She spent an hour stretching six new canvases while the public radio station sifted through Sibelius and Dvorak, then a string quartet by a Czech composer.  For the past week a flow of more primal, unformed images had flickered inside her -- not the glistening childhood scenes, but vague shapes and faces, phantasmal and deeply subconsciousness.  As an artist she had never cared for Abstract Expressionism and its automatic painting, but as she began to load her palette, she felt compelled to spread the unmixed pigments directly onto the canvas.  Her pastiche was the consistency of bean dip, but she felt something elemental and tactile as she smoothed the globs of color with her palette knife.  She was not painting an object, but an emotion, she thought, not a line, but a movement, an apparition.  The colors seemed to be summoning forth something buried inside her.

She layered on more paint and not the warm, creamy pastels of Paraguay, but Venetian Reds and Vermillion and Raw Sienna, paint which felt like a visual force alive in her hand and which was controlling her, sweeping her hand in bold arcs and geometric strokes.  She felt possessed of an alien hand that was frenziedly releasing itself into the rising texture of paint and light.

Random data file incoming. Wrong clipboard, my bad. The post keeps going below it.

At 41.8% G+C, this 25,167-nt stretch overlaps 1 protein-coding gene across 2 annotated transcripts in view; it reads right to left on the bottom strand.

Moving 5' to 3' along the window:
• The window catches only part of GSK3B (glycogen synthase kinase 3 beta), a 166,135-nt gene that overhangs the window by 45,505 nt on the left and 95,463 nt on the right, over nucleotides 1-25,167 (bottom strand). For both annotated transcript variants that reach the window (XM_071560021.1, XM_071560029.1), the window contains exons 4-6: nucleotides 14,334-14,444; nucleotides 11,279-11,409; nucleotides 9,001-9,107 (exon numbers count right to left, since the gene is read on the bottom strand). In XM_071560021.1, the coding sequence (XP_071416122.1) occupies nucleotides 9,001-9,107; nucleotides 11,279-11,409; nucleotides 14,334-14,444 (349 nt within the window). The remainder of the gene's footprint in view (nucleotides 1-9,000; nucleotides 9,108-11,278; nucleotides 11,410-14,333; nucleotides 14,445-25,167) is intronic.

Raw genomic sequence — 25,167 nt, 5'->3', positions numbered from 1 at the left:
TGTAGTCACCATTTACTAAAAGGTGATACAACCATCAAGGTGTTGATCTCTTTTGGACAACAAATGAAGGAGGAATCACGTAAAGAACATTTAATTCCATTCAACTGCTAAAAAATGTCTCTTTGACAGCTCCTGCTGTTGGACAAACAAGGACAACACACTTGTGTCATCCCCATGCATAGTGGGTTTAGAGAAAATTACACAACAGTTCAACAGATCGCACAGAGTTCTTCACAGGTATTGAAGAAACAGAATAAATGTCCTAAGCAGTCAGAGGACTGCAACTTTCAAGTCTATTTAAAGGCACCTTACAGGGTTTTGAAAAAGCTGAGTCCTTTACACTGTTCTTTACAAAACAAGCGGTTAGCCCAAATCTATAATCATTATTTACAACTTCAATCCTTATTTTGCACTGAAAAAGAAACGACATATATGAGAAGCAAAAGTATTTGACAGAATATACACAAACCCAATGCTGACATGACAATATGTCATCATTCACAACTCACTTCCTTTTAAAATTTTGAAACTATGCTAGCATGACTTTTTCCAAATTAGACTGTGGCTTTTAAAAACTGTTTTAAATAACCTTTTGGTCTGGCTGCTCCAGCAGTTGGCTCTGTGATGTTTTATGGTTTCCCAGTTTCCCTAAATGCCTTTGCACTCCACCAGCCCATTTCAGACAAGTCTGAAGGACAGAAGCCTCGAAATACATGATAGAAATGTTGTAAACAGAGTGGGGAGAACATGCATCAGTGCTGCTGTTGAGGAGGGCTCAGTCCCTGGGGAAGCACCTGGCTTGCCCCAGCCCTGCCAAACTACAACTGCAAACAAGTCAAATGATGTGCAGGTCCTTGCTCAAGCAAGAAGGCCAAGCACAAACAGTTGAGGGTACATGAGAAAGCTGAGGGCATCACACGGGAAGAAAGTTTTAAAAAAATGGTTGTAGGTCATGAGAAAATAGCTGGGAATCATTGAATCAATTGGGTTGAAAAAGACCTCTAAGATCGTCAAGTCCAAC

She painted all afternoon with a fervency that produced three finished canvases.  As she stepped back to appraise her work, she realized they were not three distinctly different paintings, not a triptych either, but identical images in essentially the same plane -- only time had changed.  And not time in a linear sense, she thought, not a rigid line from 1944 to today, but an elliptical time that seemed fluid, as the angel had tried to explain, a change of light with no vanishing point.  She saw the present flow into the past which had no existence until she created it, stroke by stroke.  In a gravityless void she could discern airy beings of light rising out of nebulous depths.  Was that her father as a boy reaching for Udo's hand, but Udo as he would appear in twenty years?  Was that her mother's face in light and shadow, either emerging or receding, or was it Eva Braun's face?  Other forms seemed less defined.  She had no clue who they were, but felt instinctively the figures needed to be present.  She felt slightly discomfited and yet morbidly fascinated to only now discover what she had painted, or rather, what she had exhumed.